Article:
Emerging-market investors may have identified the assets that offer sustainable post-pandemic returns. Now they just need to find more of it.

The worst crisis since World War II is prompting some fund managers to rethink their strategies in a world with $13.7 trillion of sub-zero yielding debt and an increasing view that a V-shaped recovery is unlikely. Seeking opportunities in ESG, investments in countries and companies that are improving environmental, social and governance standards, are becoming crucial more than ever as investors navigate the pandemic-stoked market volatility.

“This is a crisis unlike anything we’ve seen and we cannot just go back to our old textbooks anymore that say ‘go buy the dip’,” said Thu Ha Chow, a money manager at Loomis Sayles Investment Asia Pte, who has been investing since Enron’s collapse. “The social and governance elements are going to be more important, but they can be harder to find in emerging markets.”

The conundrum lies in the scarcity of such true assets and the difficulty of identifying them in developing economies.

While ESG-focused developing stocks and bonds have trounced returns of traditional peers as the pandemic raged, they’re a minority across the $28 trillion emerging-market universe. Just $11 billion of the $84 billion raised in bonds this year whose proceeds are applied to projects aimed at helping society came from developing-nation borrowers.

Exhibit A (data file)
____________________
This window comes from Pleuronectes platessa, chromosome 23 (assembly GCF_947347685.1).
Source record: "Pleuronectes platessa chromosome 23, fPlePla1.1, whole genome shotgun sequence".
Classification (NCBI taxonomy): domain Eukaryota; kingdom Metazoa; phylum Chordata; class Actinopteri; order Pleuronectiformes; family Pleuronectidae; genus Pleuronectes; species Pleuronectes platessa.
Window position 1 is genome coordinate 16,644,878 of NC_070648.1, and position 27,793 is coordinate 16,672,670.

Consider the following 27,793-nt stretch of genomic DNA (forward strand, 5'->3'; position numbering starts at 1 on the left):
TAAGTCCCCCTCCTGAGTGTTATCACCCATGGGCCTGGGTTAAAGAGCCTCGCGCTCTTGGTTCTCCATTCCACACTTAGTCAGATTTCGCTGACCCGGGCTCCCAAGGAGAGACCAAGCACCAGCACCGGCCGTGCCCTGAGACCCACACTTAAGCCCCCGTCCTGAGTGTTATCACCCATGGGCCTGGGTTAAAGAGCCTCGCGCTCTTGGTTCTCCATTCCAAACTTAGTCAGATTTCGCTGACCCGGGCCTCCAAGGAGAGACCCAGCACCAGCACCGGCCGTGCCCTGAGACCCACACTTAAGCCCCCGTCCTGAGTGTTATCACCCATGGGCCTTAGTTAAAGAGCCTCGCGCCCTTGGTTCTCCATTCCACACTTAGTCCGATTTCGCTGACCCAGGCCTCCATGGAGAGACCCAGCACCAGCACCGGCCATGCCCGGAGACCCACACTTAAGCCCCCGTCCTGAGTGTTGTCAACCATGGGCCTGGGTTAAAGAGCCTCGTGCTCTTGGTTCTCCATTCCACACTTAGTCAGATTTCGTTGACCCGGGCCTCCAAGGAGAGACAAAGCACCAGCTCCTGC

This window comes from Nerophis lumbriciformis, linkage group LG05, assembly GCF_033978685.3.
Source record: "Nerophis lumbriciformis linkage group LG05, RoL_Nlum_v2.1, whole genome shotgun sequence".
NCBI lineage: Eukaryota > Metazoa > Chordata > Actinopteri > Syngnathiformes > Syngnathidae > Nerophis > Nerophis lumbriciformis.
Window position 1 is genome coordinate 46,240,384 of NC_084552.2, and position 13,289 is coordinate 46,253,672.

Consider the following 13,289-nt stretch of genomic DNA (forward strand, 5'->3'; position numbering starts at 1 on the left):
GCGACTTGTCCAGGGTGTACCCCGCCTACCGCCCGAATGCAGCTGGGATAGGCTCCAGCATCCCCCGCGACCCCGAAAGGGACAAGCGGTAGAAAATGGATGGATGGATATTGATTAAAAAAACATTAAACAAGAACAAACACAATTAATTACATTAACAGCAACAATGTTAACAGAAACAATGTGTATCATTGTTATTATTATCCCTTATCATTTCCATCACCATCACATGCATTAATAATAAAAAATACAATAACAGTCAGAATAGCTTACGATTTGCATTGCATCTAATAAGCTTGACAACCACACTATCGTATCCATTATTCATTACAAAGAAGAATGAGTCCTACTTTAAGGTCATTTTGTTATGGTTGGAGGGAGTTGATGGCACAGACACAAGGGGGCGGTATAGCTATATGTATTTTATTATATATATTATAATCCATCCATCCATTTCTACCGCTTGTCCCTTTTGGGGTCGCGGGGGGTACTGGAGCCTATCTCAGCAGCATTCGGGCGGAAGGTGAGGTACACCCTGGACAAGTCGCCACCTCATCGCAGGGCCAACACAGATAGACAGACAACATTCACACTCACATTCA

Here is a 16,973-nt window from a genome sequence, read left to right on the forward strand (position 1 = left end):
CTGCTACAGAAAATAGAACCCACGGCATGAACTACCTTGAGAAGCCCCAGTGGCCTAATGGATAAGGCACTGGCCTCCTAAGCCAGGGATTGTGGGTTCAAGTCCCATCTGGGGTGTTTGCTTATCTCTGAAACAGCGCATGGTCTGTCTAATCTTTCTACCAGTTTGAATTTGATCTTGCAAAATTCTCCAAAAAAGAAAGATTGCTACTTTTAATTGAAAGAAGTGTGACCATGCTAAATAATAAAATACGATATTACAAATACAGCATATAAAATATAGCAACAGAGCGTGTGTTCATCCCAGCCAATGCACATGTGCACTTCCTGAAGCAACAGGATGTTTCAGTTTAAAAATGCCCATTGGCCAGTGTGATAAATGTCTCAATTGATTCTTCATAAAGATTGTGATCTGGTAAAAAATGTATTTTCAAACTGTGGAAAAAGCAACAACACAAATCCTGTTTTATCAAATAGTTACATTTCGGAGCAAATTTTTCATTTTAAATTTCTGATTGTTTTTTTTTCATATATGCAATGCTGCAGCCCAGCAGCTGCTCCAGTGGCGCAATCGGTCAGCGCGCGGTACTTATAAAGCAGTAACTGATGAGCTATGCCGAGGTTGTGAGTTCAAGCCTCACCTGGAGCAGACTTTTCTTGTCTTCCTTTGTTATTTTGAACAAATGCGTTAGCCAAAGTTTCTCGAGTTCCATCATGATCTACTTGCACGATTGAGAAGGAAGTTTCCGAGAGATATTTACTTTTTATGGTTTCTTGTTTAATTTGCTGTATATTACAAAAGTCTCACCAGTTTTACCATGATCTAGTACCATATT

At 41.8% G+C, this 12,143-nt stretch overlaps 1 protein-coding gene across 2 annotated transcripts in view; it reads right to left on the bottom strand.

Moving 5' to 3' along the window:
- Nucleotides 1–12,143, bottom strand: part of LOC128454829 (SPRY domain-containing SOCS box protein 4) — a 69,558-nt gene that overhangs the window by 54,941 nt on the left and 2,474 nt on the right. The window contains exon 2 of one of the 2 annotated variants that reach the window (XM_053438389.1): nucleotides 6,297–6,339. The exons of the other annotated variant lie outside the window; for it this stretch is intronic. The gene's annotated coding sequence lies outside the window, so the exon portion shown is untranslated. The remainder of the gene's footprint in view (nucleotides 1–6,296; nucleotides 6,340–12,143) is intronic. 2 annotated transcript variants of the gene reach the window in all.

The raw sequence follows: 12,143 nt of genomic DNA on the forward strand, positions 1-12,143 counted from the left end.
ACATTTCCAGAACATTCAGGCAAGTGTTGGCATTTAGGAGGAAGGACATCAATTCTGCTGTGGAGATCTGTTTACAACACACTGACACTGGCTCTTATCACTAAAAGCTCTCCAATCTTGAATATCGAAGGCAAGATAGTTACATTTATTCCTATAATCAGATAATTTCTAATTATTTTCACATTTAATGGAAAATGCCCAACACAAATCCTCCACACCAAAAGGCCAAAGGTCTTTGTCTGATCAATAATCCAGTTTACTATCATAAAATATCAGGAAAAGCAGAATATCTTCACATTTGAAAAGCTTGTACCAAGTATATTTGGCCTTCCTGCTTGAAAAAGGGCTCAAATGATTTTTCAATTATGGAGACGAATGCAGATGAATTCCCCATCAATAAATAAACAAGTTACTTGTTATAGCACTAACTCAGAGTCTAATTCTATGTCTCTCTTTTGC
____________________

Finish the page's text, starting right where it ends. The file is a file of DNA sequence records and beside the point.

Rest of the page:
The coronavirus has splintered the world economy, exposing social responsibility and governance fault lines across continents. The fallout has been worse in less developed nations, which typically dedicate about 5% to 6% of GDP to health spending. That’s less than half the 14% average of wealthier countries.

As Brazil and India overtake the likes of Italy and Spain as pandemic centers, funds are scrutinizing the shelf life of their investments as emerging markets face their first annual contraction in six decades.

“EM markets which have relied more on natural resources and traditional manufacturing business will face a more uncertain future.” -- Adrian Zuercher, co-head of global asset allocation at UBS Wealth Management

The pandemic has “put focus on the critical need to build resilience in healthcare, food and water security, and across supply chains,” Ingrid Kukuljan, head of international impact investing at Federated Hermes in London, wrote in a note. “We will increasingly see governments transfer funds to the private sector to address these pressing needs, which has proven true during this crisis.”

While such bets have paid off -- a gauge of ESG stocks has gained 4.4% in the past year compared with a 3% rise in a broader EM index -- the lack of good research into such assets is hampering the market, money managers say.

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